Yazidis tell harrowing tales of torture, mass killings and abduction as they flee Islamic State
Displaced Yazidi women watch a courtyard in the school where they've been given shelter in the Ankawa district of Irbil, Iraq, Aug. 24, 2014.
IRBIL, Iraq — Yazidis who fled Islamic State militants for safe haven in Kurdish-controlled parts of Iraq face an uncertain future, scarred by the horrors they have witnessed and fearful of returning to villages where the small religious minority has lived for centuries.
At a camp in the Kurdish regional capital of Irbil, Yazidis tell harrowing tales of torture, mass killings and abduction of women as sex slaves before they fled in August — first to Mount Sinjar and later to Iraqi Kurdistan.
“They (the extremists) took 50 of our neighbors and buried them alive,” said Elias Shingal, a former Iraqi army sergeant and construction worker who arrived in Irbil after two days on Mount Sinjar with his wife and four sons, aged four through 14. The family made a white-knuckle drive through Islamic State lines to escape in the night, he said.
Still, Shingal, who said he worked for the U.S. Army in Mosul in 2004, and his family were the lucky ones. His neighbor’s sister was taken as a sex slave, he said.
“I will cry if I keep talking about this,” he added.
An estimated 50,000 to 80,000 Yazidis fled to Mount Sinjar, where many were trapped for days without food or water until the U.S. began air dropping supplies. Kurdish forces, aided by U.S. air strikes, managed to help most of the trapped Yazidis to escape either to Syria or Kurdistan.
“We didn’t know anything about Daash until they came to our village,” Shingal said, referring to the Islamic State by the group’s Arabic acronym. “Why they hate us, we don’t know.”
Much of that hatred likely stems from what Islamic extremists consider heretical Yazidi religious beliefs.
Yazidis, ethnically related to the Kurds, believe in one God who created the world. According to Yazidi beliefs, God then turned the Earth over to seven “holy beings,” similar to angels in Judeo-Christian traditions. Chief among them was the “Peacock Angel,” who is responsible for both good and evil.
The dual role of the “Peacock Angel” in promoting both good and evil has given the Yazidis an undeserved reputation as “devil worshippers,” which has been responsible for waves of genocidal crackdowns against them over the centuries, most recently by the Islamic State.
The arrival of the Islamic state appeared to awaken old prejudices among other Sunni Muslims.
Shingal’s wife, Hend Shingal, said their Sunni Arab neighbors joined with the Islamic State fighters in persecuting the Yazidis.
“They didn’t kill any Christians, but they killed Yazidi and nobody helped us,” she said, even though Christians and Shiite Muslims have also been victimized by the Islamic State.
The family was so traumatized that when Iraqi helicopters dropped food and water, they were afraid to eat and drink the humanitarian aid for fear it has been poisoned, she said.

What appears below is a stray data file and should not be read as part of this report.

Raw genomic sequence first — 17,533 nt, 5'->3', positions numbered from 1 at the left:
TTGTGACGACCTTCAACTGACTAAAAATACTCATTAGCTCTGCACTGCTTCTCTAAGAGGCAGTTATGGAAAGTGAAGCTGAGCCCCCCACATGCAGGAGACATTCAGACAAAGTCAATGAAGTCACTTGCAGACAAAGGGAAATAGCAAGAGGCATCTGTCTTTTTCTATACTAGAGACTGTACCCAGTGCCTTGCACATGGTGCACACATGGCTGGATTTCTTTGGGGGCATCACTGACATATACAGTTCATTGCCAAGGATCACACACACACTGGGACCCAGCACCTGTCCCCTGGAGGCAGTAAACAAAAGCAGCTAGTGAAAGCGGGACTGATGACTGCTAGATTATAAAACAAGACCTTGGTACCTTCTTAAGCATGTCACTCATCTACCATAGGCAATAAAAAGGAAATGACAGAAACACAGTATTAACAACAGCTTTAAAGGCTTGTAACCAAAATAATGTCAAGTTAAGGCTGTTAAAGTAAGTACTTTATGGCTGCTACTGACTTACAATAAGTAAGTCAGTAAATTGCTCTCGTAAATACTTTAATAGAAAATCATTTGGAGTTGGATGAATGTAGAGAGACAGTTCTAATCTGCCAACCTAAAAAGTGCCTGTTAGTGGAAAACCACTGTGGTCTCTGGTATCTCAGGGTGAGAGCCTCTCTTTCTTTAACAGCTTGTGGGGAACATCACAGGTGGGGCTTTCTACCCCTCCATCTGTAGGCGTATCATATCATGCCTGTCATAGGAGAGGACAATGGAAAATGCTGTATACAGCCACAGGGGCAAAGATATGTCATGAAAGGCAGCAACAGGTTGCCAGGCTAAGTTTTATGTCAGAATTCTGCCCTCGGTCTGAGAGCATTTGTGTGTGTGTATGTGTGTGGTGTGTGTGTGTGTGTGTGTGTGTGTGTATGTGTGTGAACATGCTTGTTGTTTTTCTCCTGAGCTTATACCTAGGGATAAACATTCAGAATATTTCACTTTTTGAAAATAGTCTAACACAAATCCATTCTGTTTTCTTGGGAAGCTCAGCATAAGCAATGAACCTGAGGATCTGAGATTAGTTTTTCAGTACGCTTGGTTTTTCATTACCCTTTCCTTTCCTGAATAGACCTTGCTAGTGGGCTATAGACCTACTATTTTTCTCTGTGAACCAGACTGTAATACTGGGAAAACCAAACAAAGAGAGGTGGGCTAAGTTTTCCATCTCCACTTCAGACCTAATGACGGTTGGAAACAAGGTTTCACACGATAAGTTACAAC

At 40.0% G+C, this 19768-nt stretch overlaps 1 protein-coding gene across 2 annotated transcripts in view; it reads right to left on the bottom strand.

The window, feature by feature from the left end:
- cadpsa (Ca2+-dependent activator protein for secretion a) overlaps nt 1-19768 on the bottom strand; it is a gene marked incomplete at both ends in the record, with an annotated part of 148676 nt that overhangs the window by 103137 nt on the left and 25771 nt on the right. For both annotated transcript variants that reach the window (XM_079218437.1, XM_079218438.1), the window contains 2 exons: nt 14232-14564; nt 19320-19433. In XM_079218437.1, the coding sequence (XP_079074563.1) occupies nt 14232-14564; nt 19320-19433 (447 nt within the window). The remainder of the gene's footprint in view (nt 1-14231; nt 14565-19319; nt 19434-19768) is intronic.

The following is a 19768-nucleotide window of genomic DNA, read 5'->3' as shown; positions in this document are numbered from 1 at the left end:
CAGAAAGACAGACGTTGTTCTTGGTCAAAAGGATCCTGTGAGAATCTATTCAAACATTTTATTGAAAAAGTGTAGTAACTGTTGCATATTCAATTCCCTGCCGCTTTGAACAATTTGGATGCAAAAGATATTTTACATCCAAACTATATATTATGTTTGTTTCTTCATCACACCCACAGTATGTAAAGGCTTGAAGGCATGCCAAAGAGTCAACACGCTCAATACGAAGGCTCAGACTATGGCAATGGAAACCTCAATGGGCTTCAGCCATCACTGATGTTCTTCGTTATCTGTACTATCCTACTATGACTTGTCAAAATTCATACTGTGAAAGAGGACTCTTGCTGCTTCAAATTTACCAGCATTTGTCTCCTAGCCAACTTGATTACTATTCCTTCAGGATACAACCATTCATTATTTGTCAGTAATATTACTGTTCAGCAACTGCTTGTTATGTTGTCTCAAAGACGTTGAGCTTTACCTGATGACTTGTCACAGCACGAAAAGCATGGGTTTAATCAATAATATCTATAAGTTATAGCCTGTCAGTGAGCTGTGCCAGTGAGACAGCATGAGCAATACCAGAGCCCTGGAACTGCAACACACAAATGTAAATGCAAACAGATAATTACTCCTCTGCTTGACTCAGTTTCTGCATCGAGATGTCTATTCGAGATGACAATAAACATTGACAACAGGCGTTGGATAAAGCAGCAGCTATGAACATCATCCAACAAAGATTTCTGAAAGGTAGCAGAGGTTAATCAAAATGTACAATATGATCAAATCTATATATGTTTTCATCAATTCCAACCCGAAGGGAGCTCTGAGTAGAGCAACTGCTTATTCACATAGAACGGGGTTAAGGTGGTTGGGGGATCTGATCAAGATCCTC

In the Irbil camp and on Mount Sinjar, terrified Yazidis traded accounts of their own experiences, which only added to their horror.
Elias Shingal said that in one village, the Islamic State gave Yazidis the option of converting to Islam or death. Some converted, but about 300 who did not were slain, he said.
Yazidi accounts could not be independently verified. But officials of the U.N. High Commissioner for Human Rights say they have received “verified reports” that the Islamic State is “systematically hunting down members of minority groups ... and giving them the ultimatum, ‘convert or die.’”
The U.N. special rapporteur on violence against women, Rashida Manjoo, also cited “reports of women being executed and unverified reports that strongly suggest that hundreds of women and children have been kidnapped — many of the teenagers have been sexually assaulted, and women have been assigned or sold to fighters as ‘malak yamiin’ or slaves.”
'If the government can’t help us, we will fight'
The Shingal family is sheltering with other Yazidis in a school in Irbil’s Ankawa district. Classrooms there are filled with mattresses — the desks have been pushed outside. During the day, Yazidi women hand-wash clothes in steel tubs while kids run in the yard and old men play checkers or backgammon.
The 230 Yazidis in the camp are receiving food from aid groups. But there are only two refrigerators for them to store the food.
Fawaz Sadu, 38, a government worker from Bashika, said he escaped the Islamic State with his 4-year-old son.
“We have no money,” he said. “We used to have money and jobs, but now we only have what we are wearing.”
The Yazidi want an international peacekeeping force to protect them from the Sunni extremists so that they can go home, Elias Shingal said.
“If we don’t get that, we will have to immigrate to Europe or the States,” he said.
At the school in Ankawa, there are few young men among the Yazidis taking refuge there. Some have obtained weapons and are helping Kurdish fighters, known as peshmerga, win back territory from the Islamic State, Shingal said.
“If the government can’t help us, we will fight,” he said.
Zaynab Olivo contributed to this report.